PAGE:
Mobility

Thoracic mobility is one of the most important mobility drills for the fitness athlete. The thoracic spine plays a huge role in keeping the shoulders and the lumbar spine working properly, and pain free. To test thoracic mobility, I look at rotation each direction. This lets me know if there is a unilateral restriction. Limited rotation also means there will be decreased extension in the thoracic spine.For a full thoracic spine mobility plan, check out my THORACIC MOBILITY OVERHAUL PROGRAM.

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Dr. E of themanualtherapist.com recently shared a video for assessing lateral tibial glide which is commonly restricted in those with ankle mobility restrictions, knee collapse during squat patterns, or knee pain. Since he posted I have made this a regular part of my assessment. See it...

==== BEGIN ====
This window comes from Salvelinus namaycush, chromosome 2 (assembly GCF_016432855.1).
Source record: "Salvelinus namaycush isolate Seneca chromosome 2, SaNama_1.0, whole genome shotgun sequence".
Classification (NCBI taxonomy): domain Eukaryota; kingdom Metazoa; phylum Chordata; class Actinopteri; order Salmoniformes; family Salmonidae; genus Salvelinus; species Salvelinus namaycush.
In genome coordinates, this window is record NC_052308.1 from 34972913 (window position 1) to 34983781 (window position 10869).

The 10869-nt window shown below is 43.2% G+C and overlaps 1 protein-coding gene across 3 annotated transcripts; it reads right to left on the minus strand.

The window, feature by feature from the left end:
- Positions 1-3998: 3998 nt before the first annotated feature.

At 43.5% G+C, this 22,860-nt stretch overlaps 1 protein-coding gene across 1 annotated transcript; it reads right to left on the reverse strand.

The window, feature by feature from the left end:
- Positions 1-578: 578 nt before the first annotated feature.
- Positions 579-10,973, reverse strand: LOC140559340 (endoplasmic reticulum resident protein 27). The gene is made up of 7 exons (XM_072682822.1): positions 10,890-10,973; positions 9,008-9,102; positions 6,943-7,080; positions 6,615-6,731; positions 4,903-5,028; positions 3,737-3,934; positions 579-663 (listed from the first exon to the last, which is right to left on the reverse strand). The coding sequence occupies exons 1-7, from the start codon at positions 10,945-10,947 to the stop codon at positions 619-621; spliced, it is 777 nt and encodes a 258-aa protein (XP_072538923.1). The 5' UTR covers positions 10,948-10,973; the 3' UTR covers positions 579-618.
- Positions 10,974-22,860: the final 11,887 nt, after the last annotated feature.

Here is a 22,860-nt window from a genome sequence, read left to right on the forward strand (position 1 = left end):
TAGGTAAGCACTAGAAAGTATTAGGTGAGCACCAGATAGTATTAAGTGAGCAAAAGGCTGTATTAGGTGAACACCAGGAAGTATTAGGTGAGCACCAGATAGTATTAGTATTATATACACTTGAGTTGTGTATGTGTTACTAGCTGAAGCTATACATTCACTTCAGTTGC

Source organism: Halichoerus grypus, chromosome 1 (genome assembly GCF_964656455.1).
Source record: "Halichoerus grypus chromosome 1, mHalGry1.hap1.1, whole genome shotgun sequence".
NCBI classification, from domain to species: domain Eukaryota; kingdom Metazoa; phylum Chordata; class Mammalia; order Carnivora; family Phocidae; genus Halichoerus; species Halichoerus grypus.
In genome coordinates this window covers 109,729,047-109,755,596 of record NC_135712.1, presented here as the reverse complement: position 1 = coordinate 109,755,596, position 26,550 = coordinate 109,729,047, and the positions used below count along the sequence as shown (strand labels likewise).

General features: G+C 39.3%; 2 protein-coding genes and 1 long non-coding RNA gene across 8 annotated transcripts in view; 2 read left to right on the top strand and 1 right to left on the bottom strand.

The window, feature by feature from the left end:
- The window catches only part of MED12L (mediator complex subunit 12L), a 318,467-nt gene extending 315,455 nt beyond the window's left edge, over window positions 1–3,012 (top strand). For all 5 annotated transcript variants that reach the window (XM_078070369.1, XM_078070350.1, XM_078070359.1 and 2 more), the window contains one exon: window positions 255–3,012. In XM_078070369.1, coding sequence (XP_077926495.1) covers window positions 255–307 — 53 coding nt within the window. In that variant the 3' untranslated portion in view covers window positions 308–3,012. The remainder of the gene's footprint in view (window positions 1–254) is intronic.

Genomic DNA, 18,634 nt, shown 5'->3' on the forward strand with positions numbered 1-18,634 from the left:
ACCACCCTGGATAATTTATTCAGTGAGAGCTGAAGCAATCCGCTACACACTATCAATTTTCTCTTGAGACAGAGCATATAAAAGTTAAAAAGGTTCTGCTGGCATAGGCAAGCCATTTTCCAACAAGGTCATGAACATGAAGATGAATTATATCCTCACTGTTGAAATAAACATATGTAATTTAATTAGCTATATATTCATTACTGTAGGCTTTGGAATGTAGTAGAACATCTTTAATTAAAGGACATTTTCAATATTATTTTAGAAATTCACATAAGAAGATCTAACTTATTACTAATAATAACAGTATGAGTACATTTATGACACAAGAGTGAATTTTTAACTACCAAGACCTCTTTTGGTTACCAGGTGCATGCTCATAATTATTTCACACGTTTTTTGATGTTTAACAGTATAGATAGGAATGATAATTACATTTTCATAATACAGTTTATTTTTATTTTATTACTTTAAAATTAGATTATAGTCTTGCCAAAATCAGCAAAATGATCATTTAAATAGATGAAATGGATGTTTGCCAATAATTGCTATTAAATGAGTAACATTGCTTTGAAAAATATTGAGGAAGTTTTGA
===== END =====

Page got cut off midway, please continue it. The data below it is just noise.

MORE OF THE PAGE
Thoracic mobility is very important for overhead mobility of the shoulders as well as decreasing stress on the lumbar spine. To assess rotation, perform the lumbar locked internal rotation that will be described below. If one side is limited, rotation to that side is lacking....

Last week's Mobility Minute covered the Hip Hinge pattern and how to assess if an athlete has difficulty loading the hips without putting the spine in poor positions. Closely related to the hip hinge is the need for adequate hamstring flexibility. Without proper hamstring flexibility, maintaining...

 Last week we discussed how to test flexibility of the latissimus dorsi (lat) muscle to improve overhead mobility. This week we will look at the Reach, Roll, & Lift (RR&L) which is a great exercise for assessing the overhead stability of athletes. It also makes...

Tightness in the latissimus dorsi (lats) muscles is one of the most common dysfunctions I see in athletes. Lat tightness contributes to both decreased overhead mobility and excessive arching of the lower back (as a compensation). Testing lat flexibility is very easy. Compare the amount...